2010 calls Apple, wants its Mac Pro back

With all the hype surrounding the Retina-equipped MacBook Pro, few noticed that Apple has updated its Mac Pro desktop. The term "updated" is probably a little too generous, though. As former Mac designer Andy Hertzfeld points out, the years-old system received only a CPU clock speed bump. Users now have their choice of Xeon E5645 and W3565 CPUs, which were first released in early 2010 and late 2009, respectively.

The Mac Pro starts at $2500, so what other cutting-edge technology does it offer? Radeon 5770 or 5870 graphics cards, both launched in the fall of 2009. The system can be configured with a 512GB solid-state drive, but its performance will be limited by the Mac Pro's reliance on old-school 3Gbps Serial ATA ports. There's no USB 3.0 connectivity, either, and not even Thunderbolt support. PCI Express? 2.0 only. And the next update isn't due until next year!

Don't worry; it'll be "really great." In an email reportedly sent to a Mac user, Apple CEO Tim Cook says a new Mac Pro will be released in 2013. Forbes has the the full text, which notes the "revolutionary" and "incredible" features recently added to Apple's Final Cut Pro X and Aperture software. If the next Mac Pro will only be "really great," perhaps we shouldn't get our hopes up for something extraordinary or magical.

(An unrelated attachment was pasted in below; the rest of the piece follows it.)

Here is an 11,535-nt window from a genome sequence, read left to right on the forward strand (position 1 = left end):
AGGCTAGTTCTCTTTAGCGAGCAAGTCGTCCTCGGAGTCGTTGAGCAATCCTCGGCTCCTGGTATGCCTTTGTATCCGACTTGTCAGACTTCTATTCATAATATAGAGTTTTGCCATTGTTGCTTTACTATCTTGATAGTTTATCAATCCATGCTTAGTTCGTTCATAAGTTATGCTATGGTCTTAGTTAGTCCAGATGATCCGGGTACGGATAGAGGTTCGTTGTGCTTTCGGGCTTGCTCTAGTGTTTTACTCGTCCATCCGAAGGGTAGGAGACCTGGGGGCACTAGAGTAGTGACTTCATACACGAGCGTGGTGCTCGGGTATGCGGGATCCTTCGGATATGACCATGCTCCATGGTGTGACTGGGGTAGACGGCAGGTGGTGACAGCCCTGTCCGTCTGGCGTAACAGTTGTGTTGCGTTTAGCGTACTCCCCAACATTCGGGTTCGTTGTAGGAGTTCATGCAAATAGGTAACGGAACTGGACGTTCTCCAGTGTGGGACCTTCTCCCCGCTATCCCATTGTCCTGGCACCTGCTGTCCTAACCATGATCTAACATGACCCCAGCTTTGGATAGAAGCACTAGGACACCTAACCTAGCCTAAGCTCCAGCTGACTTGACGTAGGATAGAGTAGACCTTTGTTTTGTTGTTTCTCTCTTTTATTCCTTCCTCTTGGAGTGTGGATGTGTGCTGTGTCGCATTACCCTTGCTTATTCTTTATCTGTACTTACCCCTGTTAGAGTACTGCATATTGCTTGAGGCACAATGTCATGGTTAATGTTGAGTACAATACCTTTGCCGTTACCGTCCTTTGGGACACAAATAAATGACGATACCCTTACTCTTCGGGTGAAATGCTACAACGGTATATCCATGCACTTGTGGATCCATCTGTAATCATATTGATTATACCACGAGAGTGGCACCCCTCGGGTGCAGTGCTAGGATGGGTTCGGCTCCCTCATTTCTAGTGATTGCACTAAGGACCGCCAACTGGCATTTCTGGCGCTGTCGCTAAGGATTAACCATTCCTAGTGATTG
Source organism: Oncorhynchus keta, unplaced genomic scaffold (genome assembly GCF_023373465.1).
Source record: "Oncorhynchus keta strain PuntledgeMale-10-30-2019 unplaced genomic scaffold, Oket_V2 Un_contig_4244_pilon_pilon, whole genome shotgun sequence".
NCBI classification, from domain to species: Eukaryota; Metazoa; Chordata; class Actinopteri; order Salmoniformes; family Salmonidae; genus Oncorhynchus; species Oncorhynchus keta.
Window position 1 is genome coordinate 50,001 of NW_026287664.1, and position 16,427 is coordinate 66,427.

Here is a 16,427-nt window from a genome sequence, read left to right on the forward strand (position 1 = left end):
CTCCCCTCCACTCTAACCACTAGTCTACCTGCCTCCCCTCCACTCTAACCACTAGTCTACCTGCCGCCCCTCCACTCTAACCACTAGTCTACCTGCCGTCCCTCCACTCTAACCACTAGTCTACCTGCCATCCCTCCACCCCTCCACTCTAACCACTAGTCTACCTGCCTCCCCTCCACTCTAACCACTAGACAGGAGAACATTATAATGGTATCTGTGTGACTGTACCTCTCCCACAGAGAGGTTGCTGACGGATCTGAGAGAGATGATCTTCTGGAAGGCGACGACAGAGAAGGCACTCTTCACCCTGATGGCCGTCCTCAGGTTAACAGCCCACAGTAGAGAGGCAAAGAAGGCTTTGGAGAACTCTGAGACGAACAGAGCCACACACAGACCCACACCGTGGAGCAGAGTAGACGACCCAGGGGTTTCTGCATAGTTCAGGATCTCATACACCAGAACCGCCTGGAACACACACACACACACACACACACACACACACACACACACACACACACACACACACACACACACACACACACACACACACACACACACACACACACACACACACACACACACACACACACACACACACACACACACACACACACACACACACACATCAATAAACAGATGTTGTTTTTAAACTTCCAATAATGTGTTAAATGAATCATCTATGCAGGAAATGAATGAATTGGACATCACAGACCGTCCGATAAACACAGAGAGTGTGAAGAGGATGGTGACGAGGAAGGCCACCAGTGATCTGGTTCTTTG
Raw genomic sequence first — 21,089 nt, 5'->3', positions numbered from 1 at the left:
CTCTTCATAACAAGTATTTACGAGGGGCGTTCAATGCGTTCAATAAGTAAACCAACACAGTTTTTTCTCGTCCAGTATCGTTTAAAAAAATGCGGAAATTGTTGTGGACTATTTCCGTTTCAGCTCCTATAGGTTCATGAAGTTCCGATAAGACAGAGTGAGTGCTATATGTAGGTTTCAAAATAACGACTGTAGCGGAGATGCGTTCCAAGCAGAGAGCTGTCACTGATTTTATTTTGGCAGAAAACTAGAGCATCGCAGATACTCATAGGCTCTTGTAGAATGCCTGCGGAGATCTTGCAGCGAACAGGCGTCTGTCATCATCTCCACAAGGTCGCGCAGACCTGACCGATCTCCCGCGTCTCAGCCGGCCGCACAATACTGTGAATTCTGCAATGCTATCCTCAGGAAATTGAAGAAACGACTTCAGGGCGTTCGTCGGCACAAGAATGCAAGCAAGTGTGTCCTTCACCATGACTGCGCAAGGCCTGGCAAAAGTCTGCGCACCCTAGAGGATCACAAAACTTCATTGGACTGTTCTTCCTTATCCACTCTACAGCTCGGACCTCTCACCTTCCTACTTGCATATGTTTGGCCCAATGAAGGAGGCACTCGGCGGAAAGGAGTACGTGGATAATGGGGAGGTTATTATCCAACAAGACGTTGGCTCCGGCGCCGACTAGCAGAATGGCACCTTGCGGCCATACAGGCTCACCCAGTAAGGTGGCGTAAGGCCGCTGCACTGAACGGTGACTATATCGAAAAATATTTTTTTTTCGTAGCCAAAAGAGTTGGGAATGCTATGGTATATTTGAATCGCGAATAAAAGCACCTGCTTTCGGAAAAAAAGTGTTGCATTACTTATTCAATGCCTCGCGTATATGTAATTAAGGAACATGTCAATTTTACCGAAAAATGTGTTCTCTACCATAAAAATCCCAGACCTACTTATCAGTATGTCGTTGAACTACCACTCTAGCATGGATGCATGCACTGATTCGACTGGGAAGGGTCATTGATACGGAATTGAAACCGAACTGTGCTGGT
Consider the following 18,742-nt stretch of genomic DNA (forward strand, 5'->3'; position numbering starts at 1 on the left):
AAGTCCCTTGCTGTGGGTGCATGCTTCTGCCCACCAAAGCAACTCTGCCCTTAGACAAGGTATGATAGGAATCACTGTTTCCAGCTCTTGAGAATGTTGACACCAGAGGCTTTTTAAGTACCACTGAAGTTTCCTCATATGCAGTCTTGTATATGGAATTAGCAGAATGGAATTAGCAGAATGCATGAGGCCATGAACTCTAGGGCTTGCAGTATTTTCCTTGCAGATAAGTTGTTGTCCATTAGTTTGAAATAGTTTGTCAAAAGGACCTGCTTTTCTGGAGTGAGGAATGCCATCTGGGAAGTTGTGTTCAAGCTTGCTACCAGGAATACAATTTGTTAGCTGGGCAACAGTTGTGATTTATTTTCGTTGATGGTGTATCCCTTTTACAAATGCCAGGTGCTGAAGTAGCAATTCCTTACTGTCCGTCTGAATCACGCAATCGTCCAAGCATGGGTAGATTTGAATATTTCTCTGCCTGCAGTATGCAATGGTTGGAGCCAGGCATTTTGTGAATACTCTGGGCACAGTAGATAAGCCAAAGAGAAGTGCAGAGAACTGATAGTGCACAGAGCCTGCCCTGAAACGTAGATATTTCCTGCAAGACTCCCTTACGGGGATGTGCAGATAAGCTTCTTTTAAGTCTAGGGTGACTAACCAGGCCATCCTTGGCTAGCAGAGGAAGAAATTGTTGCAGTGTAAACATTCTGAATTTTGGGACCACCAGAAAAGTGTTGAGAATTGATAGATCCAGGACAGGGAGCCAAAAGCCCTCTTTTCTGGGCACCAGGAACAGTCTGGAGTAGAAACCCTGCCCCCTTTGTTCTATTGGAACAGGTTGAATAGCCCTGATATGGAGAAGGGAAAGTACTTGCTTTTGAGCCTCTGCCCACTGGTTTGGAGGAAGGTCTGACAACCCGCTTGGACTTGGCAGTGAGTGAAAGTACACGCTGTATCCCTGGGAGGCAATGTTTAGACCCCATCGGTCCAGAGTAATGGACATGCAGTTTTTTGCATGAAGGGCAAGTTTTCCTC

I can't help but contrast the Mac Pro's specifications with those of the beefy Double-Stuff workstation configuration from our current System Guide. For around $2800, that system packs a water-cooled, six-core, Sandy Bridge-E CPU; an X79 motherboard loaded with USB 3.0 and SATA 6Gbps ports; a cutting-edge Radeon HD 7970 graphics card; 256GB of solid-state storage backed by 2TB of redundant hard drive capacity; and 16GB of RAM. There's a discrete sound card in there, too, and the Cooler Master chassis is very snazzy. The base Mac Pro looks pretty sad by comparison.

To be fair, the Mac Pro can be configured with dual six-core CPUs... for $3800. Asus makes a well-equipped, dual-socket workstation board if you'd rather pair two current-generation CPUs.

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